KAFR AROUK, Syria: Umm Raghad’s children don’t have proper clothes or a furnace at home to stay warm during Syria’s bitter winter so they burn scraps of garbage to keep the biting cold at bay. “Every morning I wake up and find that my children aren’t near me,” Umm Raghad told AFP from a displacement camp in the northwestern province of Idlib. “They go out early to collect scraps of plastic from the streets, such as bags and shoe soles,” the mother-of-three said, her face half-covered by a thick black scarf.
Winter usually spells tragedy for northwest Syria, home to more than three million people, nearly half of whom have been displaced by a decade-long war that has killed nearly half a million. In makeshift camps in the country’s last major rebel enclave, streets turn muddy, tents leak and inhabitants die of hypothermia or in fires caused by unsafe heating methods. Widowed by war, Umm Raghad moved to the Kafr Arouk camp three years ago to escape fighting in other parts of Idlib province.
The harsh winter is unbearable for her family, which doesn’t have enough money for even the most basic of necessities, she said. “I can’t afford to buy a furnace or to feed my children,” Umm Raghad said. “My children are cold. They don’t have proper clothes.”
Snowfall and sub-zero temperatures are not unusual in northwestern Syria. Aid agencies often help insulate tents and provide blankets and clothes, but donor funding is struggling to keep up with growing demand. According to the UN’s refugee agency UNHCR, $182 million are required to finance growing needs in winter assistance across Syria this year but only half of the amount has been secured.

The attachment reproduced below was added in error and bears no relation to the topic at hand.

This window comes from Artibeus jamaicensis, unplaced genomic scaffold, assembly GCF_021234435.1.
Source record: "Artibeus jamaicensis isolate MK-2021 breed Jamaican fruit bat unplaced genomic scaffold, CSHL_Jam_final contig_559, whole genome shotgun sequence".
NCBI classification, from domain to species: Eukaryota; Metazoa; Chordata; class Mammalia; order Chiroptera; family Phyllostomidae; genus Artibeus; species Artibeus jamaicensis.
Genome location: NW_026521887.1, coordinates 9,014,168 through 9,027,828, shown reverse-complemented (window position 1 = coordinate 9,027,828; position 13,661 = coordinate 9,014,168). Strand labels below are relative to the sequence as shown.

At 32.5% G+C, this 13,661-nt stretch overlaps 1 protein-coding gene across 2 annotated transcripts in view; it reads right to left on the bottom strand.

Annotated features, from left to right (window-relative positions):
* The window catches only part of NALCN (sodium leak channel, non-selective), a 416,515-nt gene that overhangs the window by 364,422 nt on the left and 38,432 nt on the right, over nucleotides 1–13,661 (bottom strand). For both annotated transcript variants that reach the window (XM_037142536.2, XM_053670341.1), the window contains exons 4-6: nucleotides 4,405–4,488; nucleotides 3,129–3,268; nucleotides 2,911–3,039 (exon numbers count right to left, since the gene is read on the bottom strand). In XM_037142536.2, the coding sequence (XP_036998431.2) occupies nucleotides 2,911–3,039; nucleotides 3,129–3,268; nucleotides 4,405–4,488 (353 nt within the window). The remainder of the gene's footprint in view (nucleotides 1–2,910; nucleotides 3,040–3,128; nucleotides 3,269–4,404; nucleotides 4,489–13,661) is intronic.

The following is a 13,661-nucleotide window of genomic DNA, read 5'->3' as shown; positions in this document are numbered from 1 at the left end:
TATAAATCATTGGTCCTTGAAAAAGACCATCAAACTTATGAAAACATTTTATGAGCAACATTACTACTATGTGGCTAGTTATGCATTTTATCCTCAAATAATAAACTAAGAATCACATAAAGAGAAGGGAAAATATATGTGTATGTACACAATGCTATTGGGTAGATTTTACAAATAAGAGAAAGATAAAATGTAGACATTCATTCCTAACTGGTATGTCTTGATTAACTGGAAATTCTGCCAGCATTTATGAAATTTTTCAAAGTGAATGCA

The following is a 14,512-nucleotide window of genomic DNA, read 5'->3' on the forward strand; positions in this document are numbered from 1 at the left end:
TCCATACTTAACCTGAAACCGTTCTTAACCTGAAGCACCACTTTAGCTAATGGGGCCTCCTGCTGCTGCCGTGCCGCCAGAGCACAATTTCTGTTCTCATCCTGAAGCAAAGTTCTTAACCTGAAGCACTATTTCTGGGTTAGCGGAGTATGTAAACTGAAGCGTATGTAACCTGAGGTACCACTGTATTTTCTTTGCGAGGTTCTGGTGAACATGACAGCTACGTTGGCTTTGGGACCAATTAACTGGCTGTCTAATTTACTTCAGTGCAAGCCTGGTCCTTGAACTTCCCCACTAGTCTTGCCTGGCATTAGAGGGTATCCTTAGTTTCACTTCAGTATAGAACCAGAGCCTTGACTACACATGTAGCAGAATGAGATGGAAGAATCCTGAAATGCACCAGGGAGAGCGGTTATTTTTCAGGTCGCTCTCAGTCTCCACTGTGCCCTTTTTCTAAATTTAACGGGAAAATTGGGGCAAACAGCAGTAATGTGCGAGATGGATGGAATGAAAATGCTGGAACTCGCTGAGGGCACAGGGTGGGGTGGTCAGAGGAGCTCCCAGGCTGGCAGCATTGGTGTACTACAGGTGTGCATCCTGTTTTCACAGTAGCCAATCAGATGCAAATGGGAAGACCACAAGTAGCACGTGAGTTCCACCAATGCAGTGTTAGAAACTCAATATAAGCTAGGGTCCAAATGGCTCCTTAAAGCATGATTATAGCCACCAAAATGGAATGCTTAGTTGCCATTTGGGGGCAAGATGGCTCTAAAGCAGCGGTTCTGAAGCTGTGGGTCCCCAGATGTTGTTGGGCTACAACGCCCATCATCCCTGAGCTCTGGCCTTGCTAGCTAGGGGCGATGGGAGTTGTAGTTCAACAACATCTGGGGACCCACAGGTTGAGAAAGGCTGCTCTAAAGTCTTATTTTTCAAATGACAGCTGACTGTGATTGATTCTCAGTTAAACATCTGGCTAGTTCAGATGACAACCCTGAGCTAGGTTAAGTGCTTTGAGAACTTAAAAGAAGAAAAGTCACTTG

In the Kafr Arouk camp, a rudimentary furnace set up in Umm Raed’s tarpaulin tent attracts dozens of people looking to keep warm. Last year, a group of people donated the heater to Umm Raed, whose eight children include three with special needs. The 45-year-old can’t afford coal or wood, so she makes do with scraps collected by Umm Raghad’s children and other neighbors who forage for hours across the camp’s sludgy grounds. “Our neighbors all gather here in my tent to stay warm,” she told AFP. “It gets crowded with around 15 people crammed in one tent, where they eat and drink and sit.”
Last month, Doctors Without Borders, or MSF, which provides support to dozens of camps in Syria’s northwest, warned that unsafe heating methods are putting people at higher risk of contracting respiratory diseases and complications related to smoke inhalation. “Respiratory illnesses are consistently one of the top three illnesses reported in our facilities in the northwest,” it said.
Umm Mohammad, displaced nine years ago from the northern city of Aleppo, is among the people risking their lungs to stay warm. Inside her tent in an Idlib camp, the mother of three burned twigs and paper to feed a small furnace emitting white fumes. “The smell is strong and there is a lot of smoke,” she said. “Yesterday, my chest started hurting and I wanted to go to see a doctor but I couldn’t afford it.”
Nearby, Abu Hussein looked on as a group of children surrounded an outdoor fire fed by nylon bags and scraps of wood. “When we light a fire inside, where it’s crowded and smoky and there are a lot of children, it is leading to suffocation,” the 40-year-old father of 10 told AFP. Abu Hussein, who fled the countryside of Hama province four years ago, said he can barely buy firewood, let alone medicine for respiratory diseases.
“The cheapest prescription drugs cost around 50 to 60 Turkish liras ($3.80-$4.60) but… I don’t have work or access to aid,” he said. On top of that, his tent is leaking, causing rain to drip on his children when they are asleep, he said. “Sometimes, we stay up all night… putting up plastic bags so rain doesn’t fall on their heads.” — AFP